Michael Keaton has likened directing and starring in the movie 'Knox Goes Away' to a cinematic game of Jenga.

The 72-year-old actor plays a dementia-afflicted assassin in the new film and enjoyed the challenge of having to juggle his responsibilities both in front of and behind the camera on the picture.

Michael told IndieWire's Filmmaker Toolkit podcast: "It was both daunting and intriguing. And challenging and exciting to see if (I) could pull it off.

"There was no sense of even starting it if one thing's out of place. If one thing doesn't work, the movie's not worth making. It's not the kind of thing where you can say, 'That storyline is not interesting, but we can cut it.' When you edited it, you didn't have that luxury."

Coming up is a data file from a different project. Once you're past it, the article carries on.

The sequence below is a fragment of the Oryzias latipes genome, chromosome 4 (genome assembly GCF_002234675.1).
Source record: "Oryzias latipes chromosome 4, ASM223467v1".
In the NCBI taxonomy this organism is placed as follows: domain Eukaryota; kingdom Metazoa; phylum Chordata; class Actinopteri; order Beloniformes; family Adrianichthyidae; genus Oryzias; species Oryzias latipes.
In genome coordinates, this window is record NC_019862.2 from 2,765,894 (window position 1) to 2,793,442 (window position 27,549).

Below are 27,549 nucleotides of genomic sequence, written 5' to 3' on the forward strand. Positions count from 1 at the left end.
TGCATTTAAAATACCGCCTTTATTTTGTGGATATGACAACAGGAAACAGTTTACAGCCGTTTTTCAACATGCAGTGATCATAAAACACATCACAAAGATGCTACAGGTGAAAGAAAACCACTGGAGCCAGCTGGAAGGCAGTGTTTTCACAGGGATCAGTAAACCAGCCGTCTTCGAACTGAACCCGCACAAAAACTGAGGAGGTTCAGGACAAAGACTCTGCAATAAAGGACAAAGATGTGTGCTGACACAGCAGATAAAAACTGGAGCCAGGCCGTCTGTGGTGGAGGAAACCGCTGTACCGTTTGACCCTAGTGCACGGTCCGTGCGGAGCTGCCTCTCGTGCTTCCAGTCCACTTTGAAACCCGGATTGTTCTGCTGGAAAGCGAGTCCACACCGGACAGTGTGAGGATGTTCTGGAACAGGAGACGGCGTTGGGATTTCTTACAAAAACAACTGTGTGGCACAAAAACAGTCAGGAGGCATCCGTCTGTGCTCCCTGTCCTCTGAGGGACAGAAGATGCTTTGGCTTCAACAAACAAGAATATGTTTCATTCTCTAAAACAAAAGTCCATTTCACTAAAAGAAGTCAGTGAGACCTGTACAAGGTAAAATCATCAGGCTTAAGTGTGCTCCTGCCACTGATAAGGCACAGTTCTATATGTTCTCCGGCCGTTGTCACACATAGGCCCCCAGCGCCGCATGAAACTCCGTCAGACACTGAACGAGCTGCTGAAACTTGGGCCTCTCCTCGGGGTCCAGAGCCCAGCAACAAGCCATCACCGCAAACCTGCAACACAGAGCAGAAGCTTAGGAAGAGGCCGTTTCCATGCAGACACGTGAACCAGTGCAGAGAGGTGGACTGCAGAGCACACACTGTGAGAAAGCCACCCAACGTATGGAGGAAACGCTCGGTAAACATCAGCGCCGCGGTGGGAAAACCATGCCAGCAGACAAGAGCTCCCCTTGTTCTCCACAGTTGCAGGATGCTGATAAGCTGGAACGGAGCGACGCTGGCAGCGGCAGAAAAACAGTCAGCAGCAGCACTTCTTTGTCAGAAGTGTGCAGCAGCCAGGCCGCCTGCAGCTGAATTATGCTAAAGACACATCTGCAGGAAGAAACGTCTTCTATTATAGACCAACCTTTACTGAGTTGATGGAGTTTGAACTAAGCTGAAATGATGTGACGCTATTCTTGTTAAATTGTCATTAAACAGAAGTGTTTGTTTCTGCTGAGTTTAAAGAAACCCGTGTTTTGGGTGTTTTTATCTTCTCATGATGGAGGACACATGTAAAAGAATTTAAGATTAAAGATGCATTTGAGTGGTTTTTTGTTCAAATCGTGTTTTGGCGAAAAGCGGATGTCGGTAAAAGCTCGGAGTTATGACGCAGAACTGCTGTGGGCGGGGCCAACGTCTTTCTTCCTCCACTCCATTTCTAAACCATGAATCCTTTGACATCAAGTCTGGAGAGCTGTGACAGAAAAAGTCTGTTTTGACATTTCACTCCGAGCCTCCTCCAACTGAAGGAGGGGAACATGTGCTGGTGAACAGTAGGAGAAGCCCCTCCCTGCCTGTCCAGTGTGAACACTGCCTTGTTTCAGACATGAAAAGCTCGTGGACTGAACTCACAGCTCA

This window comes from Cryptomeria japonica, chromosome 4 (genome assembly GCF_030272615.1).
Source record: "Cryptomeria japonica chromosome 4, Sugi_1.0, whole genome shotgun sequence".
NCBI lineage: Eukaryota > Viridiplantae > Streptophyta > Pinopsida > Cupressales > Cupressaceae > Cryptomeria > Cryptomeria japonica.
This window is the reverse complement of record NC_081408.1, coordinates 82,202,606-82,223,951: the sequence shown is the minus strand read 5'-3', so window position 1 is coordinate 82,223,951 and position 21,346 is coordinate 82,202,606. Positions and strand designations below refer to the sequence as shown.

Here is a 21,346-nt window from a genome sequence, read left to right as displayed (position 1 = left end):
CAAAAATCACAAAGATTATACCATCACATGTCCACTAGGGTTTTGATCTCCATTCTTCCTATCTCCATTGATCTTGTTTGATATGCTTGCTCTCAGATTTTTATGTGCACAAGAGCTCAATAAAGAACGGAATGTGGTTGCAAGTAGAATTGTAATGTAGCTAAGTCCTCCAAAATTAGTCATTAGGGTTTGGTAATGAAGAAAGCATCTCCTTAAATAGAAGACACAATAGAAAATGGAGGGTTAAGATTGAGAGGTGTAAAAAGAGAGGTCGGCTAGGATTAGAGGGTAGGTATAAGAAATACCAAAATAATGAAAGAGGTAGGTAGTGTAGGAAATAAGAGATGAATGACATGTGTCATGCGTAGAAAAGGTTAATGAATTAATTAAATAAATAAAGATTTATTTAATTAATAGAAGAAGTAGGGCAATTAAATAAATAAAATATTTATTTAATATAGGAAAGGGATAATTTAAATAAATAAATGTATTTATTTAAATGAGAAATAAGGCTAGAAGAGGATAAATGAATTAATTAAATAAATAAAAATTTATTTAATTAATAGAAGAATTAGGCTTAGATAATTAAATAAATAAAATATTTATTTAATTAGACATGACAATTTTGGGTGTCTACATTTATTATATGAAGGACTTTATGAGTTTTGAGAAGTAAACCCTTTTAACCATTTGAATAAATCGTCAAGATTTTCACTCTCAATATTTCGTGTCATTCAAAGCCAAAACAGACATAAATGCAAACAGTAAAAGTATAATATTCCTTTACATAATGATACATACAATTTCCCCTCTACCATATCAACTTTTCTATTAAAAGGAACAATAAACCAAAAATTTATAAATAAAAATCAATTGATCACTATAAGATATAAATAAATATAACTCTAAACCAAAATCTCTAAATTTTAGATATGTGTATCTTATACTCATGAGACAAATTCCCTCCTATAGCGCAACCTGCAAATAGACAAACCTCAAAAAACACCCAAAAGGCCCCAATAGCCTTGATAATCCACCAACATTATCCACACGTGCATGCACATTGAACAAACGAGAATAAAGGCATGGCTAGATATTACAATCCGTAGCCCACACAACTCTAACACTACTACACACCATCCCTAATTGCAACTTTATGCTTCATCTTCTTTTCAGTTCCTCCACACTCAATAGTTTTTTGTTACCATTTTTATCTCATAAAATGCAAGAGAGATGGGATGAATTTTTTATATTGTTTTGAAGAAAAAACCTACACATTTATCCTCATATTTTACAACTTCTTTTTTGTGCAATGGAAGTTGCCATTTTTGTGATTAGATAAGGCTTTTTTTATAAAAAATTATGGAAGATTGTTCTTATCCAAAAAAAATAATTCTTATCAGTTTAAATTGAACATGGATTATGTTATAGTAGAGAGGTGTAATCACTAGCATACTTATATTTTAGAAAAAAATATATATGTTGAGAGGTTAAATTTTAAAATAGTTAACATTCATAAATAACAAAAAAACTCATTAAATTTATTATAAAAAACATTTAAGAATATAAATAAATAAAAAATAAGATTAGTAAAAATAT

Keaton's task was made even more challenging as he only had a 25-day window to shoot the film but he felt this had some benefits as it meant that valuable time wasn't squandered.

The 'Beetlejuice' star said: "There are a lot of pluses to directing yourself.

"You have a head start and a big advantage in terms of time – there's less discussion because you don't have to have the discussion with yourself.

"There's a lot of wasted time on movie sets, and the energy just gets bogged down. You've got to keep the pace up so people don't get bored."

Michael used his decades of working in the industry to create a positive atmosphere on set although he says it is not down to a meticulous plan.

He explained: "I don't consciously say, 'Hey gang, let's have a groovy time,' I just hope I set the right tone.

"The people who said this was hands down the best experience making a movie they've had... that makes me happier than almost anything."